Movements of the bearded seal per its tracker.

A rare find: Marine mammal tracker found in Golovin

A Golovin resident recently happened upon a rare find on a beach near Golovin: a seal satellite tracker, which came off a bearded seal that was tagged in September 2017 in Koyuk.
The tags are glued on to the seal’s coat and, in theory,  come off when the seals molt in spring. Usually these expensive trackers sink to the ocean floor to never be seen again. This one somehow ended up ashore.
According to Justin Crawford with the Arctic Marine Mammals Program of the Alaska Department of Fish and Game, this particular tag came off a young male bearded seal that was tagged on September 21, 2017. “The seal was captured and tagged on the Koyuk River by Merlin Henry, his grandson Jeremiah Henry, and two members of the Alaska Department of Fish and Game’s Arctic Marine Mammal Program, myself and Ryan Adam,” explained Crawford.
A few weeks ago, Gay Sheffield, UAF Alaska Sea Grant agent for the Bering Strait region, received the report from the Golovin resident, who wishes to remain unidentified, that she found a marine mammal tracker on the beach. The reason that she could identify the rectangular box with an antenna as such was that she has seen one of those before at a different research project in 2001. Sheffield asked the Golovin resident to ship the tracker to Nome to identify whom it belonged to. “Knowing that there are multiple research projects throughout the Arctic that put tags on seals, this tag could have originated from anywhere in the Arctic,” Sheffield said. There are several different seal tagging programs, including a program by Alaska Department of Fish and Game, a separate tagging program by the North Slope Borough Wildlife Management and yet another one by NOAA’s Polar Ecosystem program.
On the tracker was the name of the manufacturer, an email and the serial number. After talking to the manufacturer in Scotland, Sheffield was able to identify that ADF&G deployed the tracker.
As the Ice Seal Committee is co-management partner, Sheffield handed the tracker to Ice Seal Committee representative for the Bering Strait region, Brandon Ahmasuk.
Crawford explained the seal tagging project under ADF&G’s auspices.
The tag that was found near Golovin is a so-called CTD tag, short for Conductivity-Temperature-Depth, and the thing costs $4,950.  “In addition to location, dive, and haul-out behaviors, this tag collects oceanographic measurements,” Crawford wrote in an email.  
“Our program conducts two separate studies involving the tagging of seal,” Crawford explained. “One [is] funded by the Bureau of Ocean Energy Management (BOEM) titled “Ice Seal Movements and Foraging: Village-based Satellite Tracking and Collection of Traditional Ecological Knowledge Regarding Ringed and Bearded Seals” and the other funded by the Office of Naval Research (ONR) titled “Movements and Habitat Use of Pacific Arctic Seals and Whales via Satellite Telemetry and Ocean Sensing”. The overall objective of these studies is to work with subsistence hunters to deploy satellite transmitters on Arctic seals, and whales under the ONR study.  In addition to studying seal movements, habitat use, and behavior, the BOEM study incorporates Traditional Ecological Knowledge, gathered from interviewing hunters, into our understanding of seal biology and the ONR study incorporates oceanographic measurements into our understanding of important foraging areas for seals and whales.”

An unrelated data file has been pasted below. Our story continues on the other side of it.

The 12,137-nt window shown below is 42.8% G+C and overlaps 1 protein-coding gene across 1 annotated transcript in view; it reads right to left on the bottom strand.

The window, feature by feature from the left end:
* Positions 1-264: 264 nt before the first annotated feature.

According to Crawford, they have trained taggers in three Norton Sound communities: Merlin Henry in Koyuk, Alexander Niksik in St. Michael and Tom Gray in Nome.  “These three tagging crews have captured and tagged 24 seals since 2014,” he noted.
The goal of the project is to document year-round movements and habitat use of seals “relative to oceanographic conditions and other factors such as ice cover and human-related disturbance.” The movements of individual seals can thus be tracked year-round and provide information on distribution, movement, migration and diving behavior. This information is useful to identify important feeding, summering and wintering areas and the oceanographic conditions in those areas, Crawford explained.
Brandon Ahmasuk said the information this tracker holds is invaluable. “The chance of finding those things is minimal,” he said.
Crawford concurred, saying that it is rare that tags are found. “Since we started tagging seals in 2007 we’ve deployed 116 tags and only five have been returned, either from being found or the seal was harvested and the hunter contacted us.  Only five tags in 10 years,” he noted.
A map with the seal’s movements reveals the animal’s movements from September to November.
Crawford described that the seal left the Koyuk area soon after being tagged.  It moved along the northern shore of Norton Sound and looped back and forth between Golovin Bay and Sledge Island before moving into Golovin Bay in late October.  “The last location we received from the tag was in Golovin Bay on November 9.  We don’t know how the tag fell off the seal in November since the tag should have stayed on until the seal molted the following spring,” he wrote.
Crawford said his office sends project updates and maps of seal movements weekly to a list of interested people, including subsistence seal hunters, IRA and city offices from Bering, Chukchi and Beaufort sea communities, the Ice Seal Committee, industry, collaborating agencies, and universities.
If anyone would like to be added to the list of people receiving updates on this project they should contact Justin Crawford at justin.crawford@alaska.gov.
There are no laws against subsistence hunters harvesting tagged seals. Crawford said the department offers a reward for trackers that are returned because they are expensive and can be reused again on a different seal.
 

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